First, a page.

Some people say it isn’t a real rock concert experience unless someone pukes at the end.
But I’m pretty sure these people are not talking about Wiggles concerts.
Yesterday we took the kids to the Universal Amphitheatre to see the Wiggles, Australia’s most popular export among two-to-four-year olds, fans of relentlessly cheerful clean cut young men in bright costumes, and command hallucination aficionados. It went about as well as you would expect.
Evan and Abby were a little uncertain, and spent much time in laps with thumbs in their mouths. They both perked up a little bit when the Wiggles sang the song “Shake your hips like Wags the Dog.” Thus in the span of half a century, conduct that would get you censored on the Ed Sullivan show becomes fodder for the amusement of the preschool set. Evan eventually danced a bit and even did some of the many complex arm movements required by the various songs (I’m pretty sure Henry the Octopus was vogueing), interspersed with returning to the lap or attempting to climb into the next row. Abby spent most of the 75 minutes trying to escape, screaming about not being permitted to escape, or jumping up and down repeatedly in Katrina’s lap.
We were in the balcony, but could still see and hear the show pretty well. It’s not like you’re going to miss any subtle facial expressions or a stage whisper like in an Ibsen play or something. What they mostly do is jump up and down and sing and talk about jumping up and down and singing. They also shout at Jeff a lot. Jeff is the Wiggle whose entire dramatic purpose is to fall asleep so that everyone can shout for him to wake up. I don’t know what kind of legal protections are offered in Australia, but I’m pretty sure that if you have narcalepsy in America, “reasonable accommodations” under the Americans with Disabilities Act would not include getting everyone in the office to scream at you simultaneously.
Despite our nosebleed seats, we actually got to see two Wiggles very close up – both Jeff and Murray came upstairs and plowed through the audience, even walking through our row. I guess this is the kid-concert equivalent of mosh pit diving. I can report reliably that they look the same up close. I can also reliably report this previously unknown fact about Wiggles: they are extremely sweaty people.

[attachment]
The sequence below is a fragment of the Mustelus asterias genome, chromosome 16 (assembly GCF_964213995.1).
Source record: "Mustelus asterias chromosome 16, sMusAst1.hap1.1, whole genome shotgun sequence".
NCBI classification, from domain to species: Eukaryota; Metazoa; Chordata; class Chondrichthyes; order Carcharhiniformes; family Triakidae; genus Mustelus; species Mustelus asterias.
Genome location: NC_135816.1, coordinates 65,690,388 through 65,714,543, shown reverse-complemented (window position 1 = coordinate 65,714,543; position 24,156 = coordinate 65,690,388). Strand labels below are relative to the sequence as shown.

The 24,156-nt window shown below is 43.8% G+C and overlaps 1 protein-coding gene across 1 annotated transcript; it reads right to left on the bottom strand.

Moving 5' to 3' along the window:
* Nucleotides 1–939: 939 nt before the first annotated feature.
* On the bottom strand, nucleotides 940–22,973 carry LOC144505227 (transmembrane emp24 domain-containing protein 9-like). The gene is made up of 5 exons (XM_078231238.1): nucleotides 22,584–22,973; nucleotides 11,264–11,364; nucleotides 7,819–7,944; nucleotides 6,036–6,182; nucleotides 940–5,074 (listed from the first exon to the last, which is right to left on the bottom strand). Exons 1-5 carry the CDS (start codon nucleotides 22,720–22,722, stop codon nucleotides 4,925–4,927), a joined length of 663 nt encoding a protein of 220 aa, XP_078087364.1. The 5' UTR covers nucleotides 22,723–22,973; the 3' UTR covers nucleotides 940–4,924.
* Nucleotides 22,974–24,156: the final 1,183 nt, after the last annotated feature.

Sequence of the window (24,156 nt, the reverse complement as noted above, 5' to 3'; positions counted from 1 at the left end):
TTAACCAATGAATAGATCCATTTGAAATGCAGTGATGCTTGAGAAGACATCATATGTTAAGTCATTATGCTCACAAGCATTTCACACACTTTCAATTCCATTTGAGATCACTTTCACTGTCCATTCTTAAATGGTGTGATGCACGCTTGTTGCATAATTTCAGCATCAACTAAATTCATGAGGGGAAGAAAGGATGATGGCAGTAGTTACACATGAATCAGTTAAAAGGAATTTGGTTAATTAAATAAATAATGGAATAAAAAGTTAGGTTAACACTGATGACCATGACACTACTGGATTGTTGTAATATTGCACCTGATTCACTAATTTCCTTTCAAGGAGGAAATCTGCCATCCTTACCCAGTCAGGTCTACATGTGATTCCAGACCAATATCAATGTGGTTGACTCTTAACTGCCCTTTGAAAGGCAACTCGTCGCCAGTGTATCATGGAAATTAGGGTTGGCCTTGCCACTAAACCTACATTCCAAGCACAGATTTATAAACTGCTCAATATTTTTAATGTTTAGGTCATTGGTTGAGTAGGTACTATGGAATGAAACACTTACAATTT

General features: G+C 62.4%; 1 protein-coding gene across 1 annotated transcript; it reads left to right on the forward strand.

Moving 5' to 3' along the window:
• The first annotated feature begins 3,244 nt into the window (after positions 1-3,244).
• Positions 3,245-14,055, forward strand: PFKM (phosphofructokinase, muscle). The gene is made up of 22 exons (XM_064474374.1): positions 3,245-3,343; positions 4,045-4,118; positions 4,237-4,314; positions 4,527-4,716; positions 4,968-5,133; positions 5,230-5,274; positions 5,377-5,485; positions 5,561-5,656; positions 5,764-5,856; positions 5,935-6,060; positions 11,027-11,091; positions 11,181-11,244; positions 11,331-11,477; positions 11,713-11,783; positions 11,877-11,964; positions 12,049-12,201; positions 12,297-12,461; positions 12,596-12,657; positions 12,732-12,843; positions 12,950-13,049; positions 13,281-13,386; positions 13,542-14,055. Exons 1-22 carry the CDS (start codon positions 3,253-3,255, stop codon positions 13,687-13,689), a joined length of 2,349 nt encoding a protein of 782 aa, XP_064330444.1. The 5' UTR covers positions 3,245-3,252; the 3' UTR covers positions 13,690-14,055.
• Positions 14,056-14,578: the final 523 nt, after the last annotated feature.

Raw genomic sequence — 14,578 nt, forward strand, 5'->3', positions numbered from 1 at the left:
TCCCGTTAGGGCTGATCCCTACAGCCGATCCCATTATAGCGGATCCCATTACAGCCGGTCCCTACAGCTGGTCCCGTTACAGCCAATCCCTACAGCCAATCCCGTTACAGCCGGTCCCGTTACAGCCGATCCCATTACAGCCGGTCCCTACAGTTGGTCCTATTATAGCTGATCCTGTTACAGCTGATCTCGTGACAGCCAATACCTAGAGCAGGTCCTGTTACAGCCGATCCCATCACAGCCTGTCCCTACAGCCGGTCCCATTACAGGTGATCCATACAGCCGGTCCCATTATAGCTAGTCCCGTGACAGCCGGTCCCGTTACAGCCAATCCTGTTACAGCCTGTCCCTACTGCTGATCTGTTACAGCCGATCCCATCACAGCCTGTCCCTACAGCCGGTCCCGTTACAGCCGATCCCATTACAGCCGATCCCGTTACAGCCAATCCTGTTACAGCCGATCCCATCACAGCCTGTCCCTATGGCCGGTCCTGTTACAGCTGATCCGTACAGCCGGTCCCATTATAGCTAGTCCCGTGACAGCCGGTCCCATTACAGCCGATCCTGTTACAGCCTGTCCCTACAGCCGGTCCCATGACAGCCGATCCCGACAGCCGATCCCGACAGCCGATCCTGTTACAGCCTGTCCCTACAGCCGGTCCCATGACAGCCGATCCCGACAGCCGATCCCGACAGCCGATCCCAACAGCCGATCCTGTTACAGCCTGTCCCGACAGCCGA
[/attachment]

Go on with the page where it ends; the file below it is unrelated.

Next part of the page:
Here we see the stage. The illusion of a fission reaction is created by the lousy camera on my Treo 650. You could actually see the Wiggles and Wags and such.
Here we see one of the big side screens. One of the challenges in getting a toddler to appreciate a stage show with big TV screens is that toddlers are conditioned to watch the screen instead of any nearby action. That’s why I can safely doze on the couch while Evan and Abby watch Thomas the Tank Engine without them getting too grossed out over my drool. So I had to prod Evan constantly to watch the people on stage rather than the big TV screens showing the people on stage. I’d say, “Those are the real people, Evan, whereas the TV screen only shows digital representations of those people. As Magritte would say, ‘ceci n’est pas un Wiggle.’” Evan, impervious to turn-of-the-century French artistic philosophy, mostly watched the screens instead. Oh, that doesn’t bode well if we wanted to get him into a good Santa Monica preschool.
We escaped midway through a finale that was dragging on like a Liza Minelli farewell tour. It was about 6:30, past normal dinnertime for the kids. We thought, let’s look at the restaurants over here at the edge of Universal Citywalk. What could go wrong? [cue dramatic approaching-doom-music, like they use on The West Wing when a Republican comes onscreen.]We chose a mega-touristy chop house with a stupendously belabored cowboy/ranch theme. The waiters and waitresses, all dressed Ambercrombie meets Bonanza and all looking like they just came from a casting call for The OC, led us to a table on the outside dance floor. Pluses: music videos blaring from the TVs meant we could relax about the whole “indoor voice” thing. The choice of videos was curious for a cowboy restaurant. Is Billy Idol a cowboy?
We ordered. Huge but watered-down drinks arrived, as did rolls and a quesadilla to amuse the kids. We plied the kids with lemonade. Strolling cowboy guitar players appeared – sort of a cowboy equivalent of a mariachi band – and played the “Spider Man” song at Evan’s request, resulting in one of the more surreal moments of a life full of them. The guitar players, like the chiseled waiters and waitresses, looked a little put off by the Wiggles horde that had descended on the restaurant – they ran out of high chairs and did not appear to be prepared to handle toddler table manners.
So, now we get to the barfing promised in the lede. Why did Abby boot all over? It might be she is fighting a little cold. It might be the lemonade we gave her was too tart. It might when the quesedilla appetizer arrived, she swiped the little bowl of salsa and ate most of it with her hands. Anyway, boot she did, aplenty.
One might think that the volume of vomit is limited by the physical size of the toddler. But there is more vomit in a toddler than is dreampt of in your philosophies, Horatio. Toddlers are not constrained by the laws of physics, God, or man. Abby hurled repeatedly. Katrina attempted, in a classic parenting I’ll-throw-myself-on-the-grenade-Sarge manner, to catch most of it in napkins, wipes, place mats, bread baskets, and eventually her pants. Fortunately, we were finished with dinner at that point, and fortunately with the din of the videos and the distance between the dance-floor tables the other customers did not seem too repulsed. We beat a hasty retreat.
On the way home, Evan rather sadly remarked that we would not be allowed to return to that restaurant.